Change search
Link to record
Permanent link

Direct link
Larsson, Helena
Publications (2 of 2) Show all publications
Larsson, H., Edberg, A.-K., Bolmsjö, I. & Rämgård, M. (2019). Contrasts in older persons' experiences and significant others' perceptions of existential loneliness. Nursing Ethics, 26(6), 1623-1637
Open this publication in new window or tab >>Contrasts in older persons' experiences and significant others' perceptions of existential loneliness
2019 (English)In: Nursing Ethics, ISSN 0969-7330, E-ISSN 1477-0989, Vol. 26, no 6, p. 1623-1637Article in journal (Refereed) Published
Abstract [en]

BACKGROUND: As frail older people might have difficulties in expressing themselves, their needs are often interpreted by others, for example, by significant others, whose information health care staff often have to rely on. This, in turn, can put health care staff in ethically difficult situations, where they have to choose between alternative courses of action. One aspect that might be especially difficult to express is that of existential loneliness. We have only sparse knowledge about whether, and in what way, the views of frail older persons and their significant others concerning existential loneliness are in concordance.

OBJECTIVE: To contrast frail older (>75) persons' experiences with their significant others' perceptions of existential loneliness.

METHODS: A case study design was chosen for this study. Individual interviews with frail older persons (n = 15) and interviews with their significant others (n = 19), as well as field notes, served as a basis for the study. A thematic analysis was used to interpret data. Ethical considerations: This study was conducted in accordance with the principles of research ethics.

FINDINGS: The findings showed three themes: (1) Meaningless waiting in contrast to lack of activities, (2) Longing for a deeper connectedness in contrast to not participating in a social environment and (3) Restricted freedom in contrast to given up on life.

DISCUSSION: Knowledge about the tensions between older persons' and their significant others' views of existential loneliness could be of use as a basis for ethical reflections on the care of older people and in the encounter with their significant others.

CONCLUSION: It is of importance that health care professionals listen to both the frail older person and their significant other(s) and be aware of whose voice that the care given is based on, in order to provide care that is beneficial and not to the detriment of the older person.

Case study, existential loneliness, frail older person, significant other, thematic analysis
National Category
urn:nbn:se:hkr:diva-19080 (URN)10.1177/0969733018774828 (DOI)000484692700005 ()29772961 (PubMedID)
Available from: 2019-02-19 Created: 2019-02-19 Last updated: 2019-10-15Bibliographically approved
Larsson, H. & Blomqvist, K. (2015). From a diagnostic and particular approach to a person-centred approach: a development project. Journal of Clinical Nursing, 24(3-4), 465-474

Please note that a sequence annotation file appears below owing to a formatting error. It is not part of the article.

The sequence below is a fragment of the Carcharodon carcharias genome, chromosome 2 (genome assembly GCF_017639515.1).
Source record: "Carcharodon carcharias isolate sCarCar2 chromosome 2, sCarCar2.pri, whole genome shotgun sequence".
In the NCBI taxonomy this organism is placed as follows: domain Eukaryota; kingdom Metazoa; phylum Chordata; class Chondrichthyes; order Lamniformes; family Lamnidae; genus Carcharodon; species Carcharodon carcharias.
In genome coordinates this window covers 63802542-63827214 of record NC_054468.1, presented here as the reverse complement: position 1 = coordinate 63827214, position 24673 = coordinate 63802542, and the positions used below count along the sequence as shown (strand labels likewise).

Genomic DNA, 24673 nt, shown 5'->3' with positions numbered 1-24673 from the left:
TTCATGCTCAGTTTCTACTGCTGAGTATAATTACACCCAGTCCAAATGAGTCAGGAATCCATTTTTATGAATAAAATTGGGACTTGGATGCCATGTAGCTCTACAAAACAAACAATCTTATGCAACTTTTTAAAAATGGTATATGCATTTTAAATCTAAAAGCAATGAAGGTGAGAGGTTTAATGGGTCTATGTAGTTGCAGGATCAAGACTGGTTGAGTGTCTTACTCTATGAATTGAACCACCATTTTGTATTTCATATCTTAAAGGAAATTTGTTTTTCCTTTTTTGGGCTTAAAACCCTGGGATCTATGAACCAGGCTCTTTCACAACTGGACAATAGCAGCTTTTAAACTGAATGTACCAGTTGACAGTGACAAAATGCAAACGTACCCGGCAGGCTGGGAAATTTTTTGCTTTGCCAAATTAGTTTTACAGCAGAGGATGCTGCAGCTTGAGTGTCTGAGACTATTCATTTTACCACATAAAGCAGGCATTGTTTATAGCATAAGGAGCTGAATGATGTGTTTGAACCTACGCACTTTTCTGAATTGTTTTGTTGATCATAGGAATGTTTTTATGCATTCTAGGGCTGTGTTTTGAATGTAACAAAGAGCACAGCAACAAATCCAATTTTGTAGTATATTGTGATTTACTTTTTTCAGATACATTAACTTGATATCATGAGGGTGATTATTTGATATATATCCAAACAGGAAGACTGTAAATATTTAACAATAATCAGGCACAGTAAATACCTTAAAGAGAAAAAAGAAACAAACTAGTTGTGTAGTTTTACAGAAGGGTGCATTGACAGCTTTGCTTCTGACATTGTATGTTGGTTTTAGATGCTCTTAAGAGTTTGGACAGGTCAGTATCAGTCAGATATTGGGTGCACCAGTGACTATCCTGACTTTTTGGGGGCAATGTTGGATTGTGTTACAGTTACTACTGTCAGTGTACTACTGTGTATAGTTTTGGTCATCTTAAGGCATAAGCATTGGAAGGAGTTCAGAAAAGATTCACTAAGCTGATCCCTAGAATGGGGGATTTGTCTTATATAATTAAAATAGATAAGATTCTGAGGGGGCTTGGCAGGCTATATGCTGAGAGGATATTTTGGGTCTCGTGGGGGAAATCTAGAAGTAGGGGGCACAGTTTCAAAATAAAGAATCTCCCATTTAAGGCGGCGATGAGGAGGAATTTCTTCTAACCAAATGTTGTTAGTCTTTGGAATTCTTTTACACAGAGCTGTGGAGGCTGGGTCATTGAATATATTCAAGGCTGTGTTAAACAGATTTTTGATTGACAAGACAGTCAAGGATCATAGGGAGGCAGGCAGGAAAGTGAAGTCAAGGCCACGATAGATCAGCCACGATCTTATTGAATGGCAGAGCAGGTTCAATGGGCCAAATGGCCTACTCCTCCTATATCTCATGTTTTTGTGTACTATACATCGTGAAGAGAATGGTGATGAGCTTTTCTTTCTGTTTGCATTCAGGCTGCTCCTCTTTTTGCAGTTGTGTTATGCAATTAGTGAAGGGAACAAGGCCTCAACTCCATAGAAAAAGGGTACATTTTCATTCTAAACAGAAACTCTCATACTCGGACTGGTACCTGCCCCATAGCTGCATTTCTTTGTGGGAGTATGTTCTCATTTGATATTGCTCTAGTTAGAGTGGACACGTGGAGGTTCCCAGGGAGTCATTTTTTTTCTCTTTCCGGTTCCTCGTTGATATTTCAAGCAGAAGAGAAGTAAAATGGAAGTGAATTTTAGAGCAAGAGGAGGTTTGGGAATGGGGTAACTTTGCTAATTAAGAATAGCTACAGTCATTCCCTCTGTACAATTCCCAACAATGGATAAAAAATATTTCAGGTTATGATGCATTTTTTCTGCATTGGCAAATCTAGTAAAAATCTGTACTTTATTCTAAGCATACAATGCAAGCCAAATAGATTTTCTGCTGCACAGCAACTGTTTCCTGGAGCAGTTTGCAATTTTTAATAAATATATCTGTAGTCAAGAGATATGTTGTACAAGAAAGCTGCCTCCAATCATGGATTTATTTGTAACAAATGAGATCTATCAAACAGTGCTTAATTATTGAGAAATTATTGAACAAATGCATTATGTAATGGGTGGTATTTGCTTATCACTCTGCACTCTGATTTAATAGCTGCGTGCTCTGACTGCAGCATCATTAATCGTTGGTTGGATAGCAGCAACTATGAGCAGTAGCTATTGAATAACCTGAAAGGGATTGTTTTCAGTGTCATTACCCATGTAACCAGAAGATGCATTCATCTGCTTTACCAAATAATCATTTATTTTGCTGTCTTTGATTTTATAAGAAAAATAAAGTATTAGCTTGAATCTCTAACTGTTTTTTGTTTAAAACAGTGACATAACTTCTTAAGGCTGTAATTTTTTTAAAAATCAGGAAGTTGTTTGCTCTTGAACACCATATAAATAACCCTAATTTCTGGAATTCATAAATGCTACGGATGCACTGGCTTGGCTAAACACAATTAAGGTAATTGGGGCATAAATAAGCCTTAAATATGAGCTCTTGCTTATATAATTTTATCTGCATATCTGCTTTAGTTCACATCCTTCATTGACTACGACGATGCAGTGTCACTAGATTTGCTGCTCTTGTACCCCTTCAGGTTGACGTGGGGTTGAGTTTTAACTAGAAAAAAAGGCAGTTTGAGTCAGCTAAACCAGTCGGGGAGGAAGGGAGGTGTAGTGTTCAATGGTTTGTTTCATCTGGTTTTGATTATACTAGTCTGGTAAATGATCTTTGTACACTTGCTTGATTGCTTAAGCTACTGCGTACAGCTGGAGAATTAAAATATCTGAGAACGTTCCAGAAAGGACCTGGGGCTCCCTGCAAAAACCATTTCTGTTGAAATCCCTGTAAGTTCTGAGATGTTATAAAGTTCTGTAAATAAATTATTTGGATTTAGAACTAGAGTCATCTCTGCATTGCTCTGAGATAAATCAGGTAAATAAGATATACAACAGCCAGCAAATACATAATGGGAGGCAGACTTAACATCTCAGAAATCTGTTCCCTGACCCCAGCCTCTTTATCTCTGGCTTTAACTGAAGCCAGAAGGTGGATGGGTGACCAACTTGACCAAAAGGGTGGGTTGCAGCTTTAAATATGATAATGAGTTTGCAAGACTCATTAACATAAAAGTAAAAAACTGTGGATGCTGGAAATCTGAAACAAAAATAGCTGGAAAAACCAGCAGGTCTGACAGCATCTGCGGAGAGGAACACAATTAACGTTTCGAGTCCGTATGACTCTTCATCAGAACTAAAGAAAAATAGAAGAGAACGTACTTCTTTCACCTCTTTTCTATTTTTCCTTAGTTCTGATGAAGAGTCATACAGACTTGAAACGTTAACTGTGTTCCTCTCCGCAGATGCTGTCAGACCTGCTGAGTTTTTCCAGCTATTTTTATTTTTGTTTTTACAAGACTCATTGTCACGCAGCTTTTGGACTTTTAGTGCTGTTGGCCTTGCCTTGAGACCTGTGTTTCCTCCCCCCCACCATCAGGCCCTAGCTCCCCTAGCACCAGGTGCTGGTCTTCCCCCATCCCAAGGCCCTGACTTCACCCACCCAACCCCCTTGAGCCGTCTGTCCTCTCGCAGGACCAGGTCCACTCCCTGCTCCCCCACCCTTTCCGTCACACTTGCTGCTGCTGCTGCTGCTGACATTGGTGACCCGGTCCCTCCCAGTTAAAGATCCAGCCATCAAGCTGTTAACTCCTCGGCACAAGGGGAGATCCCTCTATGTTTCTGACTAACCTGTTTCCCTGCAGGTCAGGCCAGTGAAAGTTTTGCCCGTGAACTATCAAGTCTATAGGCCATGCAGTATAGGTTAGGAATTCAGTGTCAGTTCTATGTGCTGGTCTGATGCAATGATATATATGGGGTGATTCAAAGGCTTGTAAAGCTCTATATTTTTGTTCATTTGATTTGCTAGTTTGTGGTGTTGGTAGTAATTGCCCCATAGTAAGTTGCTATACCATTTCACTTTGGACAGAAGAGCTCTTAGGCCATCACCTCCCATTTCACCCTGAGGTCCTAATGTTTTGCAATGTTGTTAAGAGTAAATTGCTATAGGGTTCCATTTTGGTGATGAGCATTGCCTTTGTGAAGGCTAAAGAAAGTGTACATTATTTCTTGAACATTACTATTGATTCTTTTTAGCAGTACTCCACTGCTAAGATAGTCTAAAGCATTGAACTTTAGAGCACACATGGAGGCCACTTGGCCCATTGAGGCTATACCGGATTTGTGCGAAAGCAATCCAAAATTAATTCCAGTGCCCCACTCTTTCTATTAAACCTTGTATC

Open this publication in new window or tab >>From a diagnostic and particular approach to a person-centred approach: a development project
2015 (English)In: Journal of Clinical Nursing, ISSN 0962-1067, E-ISSN 1365-2702, Vol. 24, no 3-4, p. 465-474Article in journal (Refereed) Published
Abstract [en]

Aims and objectives

To investigate changes over time in an interdisciplinary group that was engaged in development work regarding pain and pain assessment.


The outcomes of nursing research do not always find their way to the daily care of patients. This is evident within, for instance, physical rehabilitation, where relieving patients' pain is a major challenge. To gain new understanding, develop and change, registered nurses have a great part in engaging their staff.


A qualitative study using a participatory action research approach was used, and a hermeneutic analysis was conducted.


A group of three registered nurses, two assistant nurses and a physiotherapist took part in focus group sessions. This group was followed with seven repeated sessions during a period of five months from January 2010 until June 2010. A hermeneutic analysis was used.


The participants changed their attitudes towards the patient in pain, their own caring role and the team's role towards a more person-centred care.


Participation and reflection were key aspects as means to transfer knowledge into action and establish change. The participants came to the sessions, shared actively their experiences and expressed pride in the work they accomplished. This can be seen as an expression of a need to share and a joy to be working together in a person-oriented development area. In addition, the approach seemed to contribute to increased job satisfaction.

Relevance to clinical practice

The participants expressed that their work resulted in a changed approach to pain and pain assessment in their daily practice at the ward. The participants were actively engaged in enhancing their work with pain and pain assessment in their own daily practice and in implementing research-based knowledge.

development care, focus groups, hermeneutics, pain, participatory action research, person-centred, teamwork
National Category
Medical and Health Sciences
urn:nbn:se:hkr:diva-12304 (URN)10.1111/jocn.12628 (DOI)000350348600015 ()24814250 (PubMedID)

Article first published online: 9 MAY 2014

Available from: 2014-07-01 Created: 2014-07-01 Last updated: 2017-12-05Bibliographically approved

Search in DiVA

Show all publications